The Companies Act 2013 has taken effect, replacing the Companies Act of 1956 with several significant amendments, notably those pertaining to the merger of two companies in India.
Both the Income Tax Act of 1961 ("ITA") and the Companies Act of 1956 ("CA 1956") do not define the term "merger." However, the Companies Act 2013 (or "CA 2013") conveys the idea without precisely defining the term. A "merger" is the joining of two or more entities into one, with the goal being the organization of the combined entity into a single enterprise rather than just the collection of the assets and liabilities of the individual entities.
Companies Act, 1956- the provisions for mergers are dealt with under Sections 391 to 394 of the Act as follows:
Section 391- gives companies the authority to reach agreements or compromises with members and creditors. When a compromise or agreement is being considered between a company and its creditors or any class of creditors or between a company and its members or any class of members, the court may, upon application by the company, any creditor or member of the company, or, in the case of a company that is being wound up, by the liquidator, order a meeting of the creditors or class of creditors, or the members or class of members, as the case may be, to be called, held, and conducted.
Section 392 - grants the Tribunal the authority to compel compromise and agreement. When the Tribunal issues an order pursuant to Section 391 authorizing a compromise or an arrangement with respect to a company, it is empowered to oversee the implementation of the compromise or arrangement and may, at the time of the order's issuance or at any time thereafter, issue directions with respect to any matter or alter the compromise or arrangement as it may deem necessary for the compromise or arrangement's proper operation.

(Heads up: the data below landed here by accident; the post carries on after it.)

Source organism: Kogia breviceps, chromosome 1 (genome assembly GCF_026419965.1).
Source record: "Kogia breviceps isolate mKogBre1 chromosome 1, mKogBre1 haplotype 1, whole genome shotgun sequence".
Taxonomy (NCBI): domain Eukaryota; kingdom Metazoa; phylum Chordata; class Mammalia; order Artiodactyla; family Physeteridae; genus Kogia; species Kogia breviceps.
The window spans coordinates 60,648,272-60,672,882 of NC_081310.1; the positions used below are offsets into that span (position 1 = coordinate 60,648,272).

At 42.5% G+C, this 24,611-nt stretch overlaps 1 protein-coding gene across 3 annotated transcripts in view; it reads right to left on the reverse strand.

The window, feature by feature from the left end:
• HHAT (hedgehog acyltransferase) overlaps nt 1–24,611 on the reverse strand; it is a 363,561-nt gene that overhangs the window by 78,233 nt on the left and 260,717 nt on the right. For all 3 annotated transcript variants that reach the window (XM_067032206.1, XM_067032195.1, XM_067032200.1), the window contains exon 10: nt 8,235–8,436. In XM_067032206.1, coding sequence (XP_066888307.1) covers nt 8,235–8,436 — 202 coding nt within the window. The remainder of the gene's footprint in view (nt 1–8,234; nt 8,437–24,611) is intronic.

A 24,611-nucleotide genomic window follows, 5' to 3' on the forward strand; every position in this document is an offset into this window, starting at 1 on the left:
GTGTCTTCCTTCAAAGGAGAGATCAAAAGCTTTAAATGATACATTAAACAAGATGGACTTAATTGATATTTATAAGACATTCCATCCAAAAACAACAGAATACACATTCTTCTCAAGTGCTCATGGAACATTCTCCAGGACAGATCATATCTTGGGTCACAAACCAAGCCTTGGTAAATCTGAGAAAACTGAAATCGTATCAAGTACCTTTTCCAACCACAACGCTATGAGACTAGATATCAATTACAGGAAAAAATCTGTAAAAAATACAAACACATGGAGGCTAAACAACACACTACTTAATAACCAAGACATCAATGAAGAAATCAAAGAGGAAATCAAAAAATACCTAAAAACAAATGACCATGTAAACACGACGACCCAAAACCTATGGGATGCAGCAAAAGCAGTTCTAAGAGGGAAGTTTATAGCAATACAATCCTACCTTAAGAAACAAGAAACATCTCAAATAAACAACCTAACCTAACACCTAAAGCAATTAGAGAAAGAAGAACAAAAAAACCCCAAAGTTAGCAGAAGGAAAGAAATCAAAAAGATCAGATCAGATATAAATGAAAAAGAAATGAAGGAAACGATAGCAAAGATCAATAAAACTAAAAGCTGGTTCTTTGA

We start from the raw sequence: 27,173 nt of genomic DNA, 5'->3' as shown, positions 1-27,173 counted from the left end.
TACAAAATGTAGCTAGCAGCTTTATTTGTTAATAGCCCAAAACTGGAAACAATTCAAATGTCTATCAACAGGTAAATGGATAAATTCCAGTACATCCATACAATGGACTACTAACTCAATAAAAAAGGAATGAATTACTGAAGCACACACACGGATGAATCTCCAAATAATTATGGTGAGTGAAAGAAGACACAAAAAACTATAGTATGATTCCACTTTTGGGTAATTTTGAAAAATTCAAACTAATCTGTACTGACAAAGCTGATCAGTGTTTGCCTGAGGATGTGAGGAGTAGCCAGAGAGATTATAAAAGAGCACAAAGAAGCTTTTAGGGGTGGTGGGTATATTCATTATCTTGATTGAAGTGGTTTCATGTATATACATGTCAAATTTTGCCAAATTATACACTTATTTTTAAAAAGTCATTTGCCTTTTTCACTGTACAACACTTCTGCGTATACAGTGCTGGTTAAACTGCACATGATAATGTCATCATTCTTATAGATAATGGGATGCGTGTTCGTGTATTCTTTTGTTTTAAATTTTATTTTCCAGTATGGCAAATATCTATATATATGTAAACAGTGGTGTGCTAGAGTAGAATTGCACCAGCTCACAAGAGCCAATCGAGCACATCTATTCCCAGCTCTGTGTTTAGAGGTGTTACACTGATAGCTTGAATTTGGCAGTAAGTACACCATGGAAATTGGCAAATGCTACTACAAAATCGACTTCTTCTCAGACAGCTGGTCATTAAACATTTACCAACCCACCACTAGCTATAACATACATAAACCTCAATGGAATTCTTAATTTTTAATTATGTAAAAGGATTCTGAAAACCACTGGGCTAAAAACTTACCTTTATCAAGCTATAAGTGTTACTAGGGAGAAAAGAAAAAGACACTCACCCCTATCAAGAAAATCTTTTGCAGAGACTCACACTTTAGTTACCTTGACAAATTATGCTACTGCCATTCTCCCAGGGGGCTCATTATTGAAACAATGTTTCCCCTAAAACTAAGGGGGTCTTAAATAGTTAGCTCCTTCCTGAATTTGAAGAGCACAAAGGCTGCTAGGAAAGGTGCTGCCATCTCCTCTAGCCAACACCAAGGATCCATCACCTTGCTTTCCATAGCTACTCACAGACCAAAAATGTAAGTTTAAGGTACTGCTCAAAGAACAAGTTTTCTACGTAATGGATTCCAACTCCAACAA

Section 393- of the Act provides that creditors and members must be informed of compromises or agreements by holding a meeting of creditors or any class of creditors, or members or any class of members, under section 391 of the Act, as the case may be.
Section 394- contains provisions that make company reorganization and merger of two companies in India easier.
The Income Tax Act of 1961 [Section 2(1A)] -defines amalgamation as the joining of one or more companies with another or the consolidation of more than one company to form a new enterprise in such a way that all of the business owners that are merging become the new company's assets and liabilities, and shareholders who own at least nine-tenths of the value of the shares in the companies that are merging become shareholders of the new company.